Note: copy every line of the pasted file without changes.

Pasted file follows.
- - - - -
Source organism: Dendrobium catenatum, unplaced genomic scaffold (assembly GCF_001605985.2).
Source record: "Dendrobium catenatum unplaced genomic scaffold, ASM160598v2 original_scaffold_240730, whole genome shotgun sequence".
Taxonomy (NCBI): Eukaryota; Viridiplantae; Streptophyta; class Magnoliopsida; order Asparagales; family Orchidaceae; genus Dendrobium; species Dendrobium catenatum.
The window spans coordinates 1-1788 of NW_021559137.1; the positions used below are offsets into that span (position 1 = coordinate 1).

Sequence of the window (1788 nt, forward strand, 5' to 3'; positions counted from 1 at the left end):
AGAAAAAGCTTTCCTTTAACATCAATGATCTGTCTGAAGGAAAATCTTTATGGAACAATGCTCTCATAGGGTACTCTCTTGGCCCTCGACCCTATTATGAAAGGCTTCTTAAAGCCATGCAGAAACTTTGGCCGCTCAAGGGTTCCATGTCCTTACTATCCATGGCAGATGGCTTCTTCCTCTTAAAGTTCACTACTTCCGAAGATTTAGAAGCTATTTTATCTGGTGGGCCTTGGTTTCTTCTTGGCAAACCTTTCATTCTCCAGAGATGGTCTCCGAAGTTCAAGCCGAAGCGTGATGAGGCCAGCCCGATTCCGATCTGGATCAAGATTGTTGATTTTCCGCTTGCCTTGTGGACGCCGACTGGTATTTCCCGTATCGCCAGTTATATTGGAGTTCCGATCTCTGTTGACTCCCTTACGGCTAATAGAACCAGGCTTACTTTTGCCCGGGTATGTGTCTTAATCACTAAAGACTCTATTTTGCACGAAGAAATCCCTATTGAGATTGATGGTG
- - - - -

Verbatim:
Source organism: Dendrobium catenatum, unplaced genomic scaffold (assembly GCF_001605985.2).
Source record: "Dendrobium catenatum unplaced genomic scaffold, ASM160598v2 original_scaffold_240730, whole genome shotgun sequence".
Taxonomy (NCBI): Eukaryota; Viridiplantae; Streptophyta; class Magnoliopsida; order Asparagales; family Orchidaceae; genus Dendrobium; species Dendrobium catenatum.
The window spans coordinates 1-1788 of NW_021559137.1; the positions used below are offsets into that span (position 1 = coordinate 1).

Sequence of the window (1788 nt, forward strand, 5' to 3'; positions counted from 1 at the left end):
AGAAAAAGCTTTCCTTTAACATCAATGATCTGTCTGAAGGAAAATCTTTATGGAACAATGCTCTCATAGGGTACTCTCTTGGCCCTCGACCCTATTATGAAAGGCTTCTTAAAGCCATGCAGAAACTTTGGCCGCTCAAGGGTTCCATGTCCTTACTATCCATGGCAGATGGCTTCTTCCTCTTAAAGTTCACTACTTCCGAAGATTTAGAAGCTATTTTATCTGGTGGGCCTTGGTTTCTTCTTGGCAAACCTTTCATTCTCCAGAGATGGTCTCCGAAGTTCAAGCCGAAGCGTGATGAGGCCAGCCCGATTCCGATCTGGATCAAGATTGTTGATTTTCCGCTTGCCTTGTGGACGCCGACTGGTATTTCCCGTATCGCCAGTTATATTGGAGTTCCGATCTCTGTTGACTCCCTTACGGCTAATAGAACCAGGCTTACTTTTGCCCGGGTATGTGTCTTAATCACTAAAGACTCTATTTTGCACGAAGAAATCCCTATTGAGATTGATGGTG